Many First Nation communities in Canada need more housing and/or better quality housing as overcrowding and inadequate housing are of particular concern on-reserve. Inadequate housing poses health and safety risks, creates an unhealthy growing environment for children and is linked to several health and social problems.
In 1996, AANDC introduced the On-Reserve Housing Policy that allowed First Nations to play a key role in decisions about how, where and when housing funds are invested.
First Nations who have not voluntarily adopted the 1996 Policy approach continue to operate under a subsidy program established in the 1960's.
The 1996 Policy is based on the principles of:
The Government of Canada allocates an annual investment to First Nations for on-reserve housing through Canada Mortgage and Housing Corporation (CMHC) and Aboriginal Affairs and Northern Development Canada (AANDC). AANDC provides an average investment of $155 million. Over the past five years, combined with CMHC’s allocation, this has supported the construction of approximately 1,750 new units, renovations to about 3,100 existing units, capacity development and a number of other housing initiatives.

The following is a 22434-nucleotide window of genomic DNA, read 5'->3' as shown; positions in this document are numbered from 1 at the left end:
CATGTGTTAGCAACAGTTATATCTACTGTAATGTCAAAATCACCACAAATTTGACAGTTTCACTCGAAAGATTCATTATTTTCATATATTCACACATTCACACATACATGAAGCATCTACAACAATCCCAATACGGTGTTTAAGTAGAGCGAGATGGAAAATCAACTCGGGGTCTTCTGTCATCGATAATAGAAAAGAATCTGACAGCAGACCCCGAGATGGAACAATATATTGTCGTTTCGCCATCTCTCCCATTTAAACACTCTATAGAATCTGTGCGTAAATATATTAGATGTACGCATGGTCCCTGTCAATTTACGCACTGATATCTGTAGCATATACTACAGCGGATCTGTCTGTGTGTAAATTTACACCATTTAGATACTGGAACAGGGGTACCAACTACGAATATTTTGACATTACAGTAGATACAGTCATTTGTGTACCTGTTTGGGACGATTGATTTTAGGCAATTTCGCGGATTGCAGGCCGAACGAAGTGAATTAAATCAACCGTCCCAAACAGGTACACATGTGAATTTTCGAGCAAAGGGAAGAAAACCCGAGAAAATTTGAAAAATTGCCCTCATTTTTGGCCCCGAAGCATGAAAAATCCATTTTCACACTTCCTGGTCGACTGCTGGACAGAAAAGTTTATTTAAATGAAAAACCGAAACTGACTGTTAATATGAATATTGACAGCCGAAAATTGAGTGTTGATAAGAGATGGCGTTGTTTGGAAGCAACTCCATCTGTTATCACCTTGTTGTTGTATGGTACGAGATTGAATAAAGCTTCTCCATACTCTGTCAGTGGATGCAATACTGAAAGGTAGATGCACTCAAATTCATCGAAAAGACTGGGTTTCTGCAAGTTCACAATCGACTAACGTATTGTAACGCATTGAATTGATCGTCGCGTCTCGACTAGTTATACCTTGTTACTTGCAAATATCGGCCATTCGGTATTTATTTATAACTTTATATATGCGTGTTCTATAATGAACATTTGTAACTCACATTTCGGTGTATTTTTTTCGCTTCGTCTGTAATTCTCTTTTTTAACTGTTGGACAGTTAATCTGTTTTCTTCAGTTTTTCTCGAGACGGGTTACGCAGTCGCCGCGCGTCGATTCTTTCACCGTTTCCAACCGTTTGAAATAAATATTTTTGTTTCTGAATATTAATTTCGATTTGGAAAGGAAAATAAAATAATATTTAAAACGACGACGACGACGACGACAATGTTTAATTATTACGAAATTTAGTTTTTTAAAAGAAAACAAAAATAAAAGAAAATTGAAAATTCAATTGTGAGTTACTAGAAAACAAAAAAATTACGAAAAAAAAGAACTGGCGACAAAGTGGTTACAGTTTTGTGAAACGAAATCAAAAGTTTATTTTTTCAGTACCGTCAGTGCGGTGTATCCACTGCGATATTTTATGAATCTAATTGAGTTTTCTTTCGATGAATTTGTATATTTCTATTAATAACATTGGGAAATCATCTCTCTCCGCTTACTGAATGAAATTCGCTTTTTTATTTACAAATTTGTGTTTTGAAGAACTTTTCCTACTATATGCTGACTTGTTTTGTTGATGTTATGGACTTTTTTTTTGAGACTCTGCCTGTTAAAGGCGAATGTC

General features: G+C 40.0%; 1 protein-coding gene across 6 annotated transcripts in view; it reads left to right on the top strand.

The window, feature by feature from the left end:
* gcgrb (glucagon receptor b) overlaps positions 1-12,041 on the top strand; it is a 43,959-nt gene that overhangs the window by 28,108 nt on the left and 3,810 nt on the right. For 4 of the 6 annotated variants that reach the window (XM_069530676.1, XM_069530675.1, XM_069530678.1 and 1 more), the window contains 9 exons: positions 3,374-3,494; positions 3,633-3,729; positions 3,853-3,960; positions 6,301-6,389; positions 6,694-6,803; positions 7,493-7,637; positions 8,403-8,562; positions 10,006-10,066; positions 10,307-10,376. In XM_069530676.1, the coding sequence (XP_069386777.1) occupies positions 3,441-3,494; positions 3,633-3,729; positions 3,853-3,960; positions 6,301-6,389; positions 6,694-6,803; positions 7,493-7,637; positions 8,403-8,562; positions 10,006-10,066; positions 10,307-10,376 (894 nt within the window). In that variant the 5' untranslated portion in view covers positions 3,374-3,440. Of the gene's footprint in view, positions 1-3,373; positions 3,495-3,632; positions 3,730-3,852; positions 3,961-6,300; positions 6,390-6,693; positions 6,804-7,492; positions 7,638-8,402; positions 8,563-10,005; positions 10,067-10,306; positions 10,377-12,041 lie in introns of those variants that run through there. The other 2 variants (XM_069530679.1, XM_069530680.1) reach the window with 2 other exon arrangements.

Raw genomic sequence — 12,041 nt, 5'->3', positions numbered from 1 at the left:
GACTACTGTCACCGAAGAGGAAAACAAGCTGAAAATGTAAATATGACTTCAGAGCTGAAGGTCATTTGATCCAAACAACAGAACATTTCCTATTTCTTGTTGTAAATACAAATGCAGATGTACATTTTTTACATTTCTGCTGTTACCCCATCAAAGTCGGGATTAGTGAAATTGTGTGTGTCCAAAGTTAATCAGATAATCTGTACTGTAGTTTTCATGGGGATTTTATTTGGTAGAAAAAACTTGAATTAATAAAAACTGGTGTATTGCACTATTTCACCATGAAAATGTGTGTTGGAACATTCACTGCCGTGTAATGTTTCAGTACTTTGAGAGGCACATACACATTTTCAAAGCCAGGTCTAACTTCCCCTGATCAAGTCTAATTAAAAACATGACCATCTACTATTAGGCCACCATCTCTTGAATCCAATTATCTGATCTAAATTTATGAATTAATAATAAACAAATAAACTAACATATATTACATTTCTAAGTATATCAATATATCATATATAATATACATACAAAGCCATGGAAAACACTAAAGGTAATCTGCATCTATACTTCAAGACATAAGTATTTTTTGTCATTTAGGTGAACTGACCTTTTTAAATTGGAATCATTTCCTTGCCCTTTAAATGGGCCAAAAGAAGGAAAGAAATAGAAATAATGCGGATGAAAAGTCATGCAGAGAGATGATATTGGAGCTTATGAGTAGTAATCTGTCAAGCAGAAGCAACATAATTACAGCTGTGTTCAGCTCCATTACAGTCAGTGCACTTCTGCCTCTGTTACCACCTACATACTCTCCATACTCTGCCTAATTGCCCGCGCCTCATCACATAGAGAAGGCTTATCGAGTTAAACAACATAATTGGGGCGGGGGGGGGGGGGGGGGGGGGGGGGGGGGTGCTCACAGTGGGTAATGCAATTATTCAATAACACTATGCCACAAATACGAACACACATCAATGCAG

First Nations can use these funds to build and renovate houses, as well as contribute towards costs such as maintenance, insurance, debt servicing, and the planning and management of the housing portfolio.
AANDC does not cover the full cost of housing. In addition to government funding, First Nations and their residents are expected to secure funding from other sources for their housing needs, including shelter charges and private sector loans.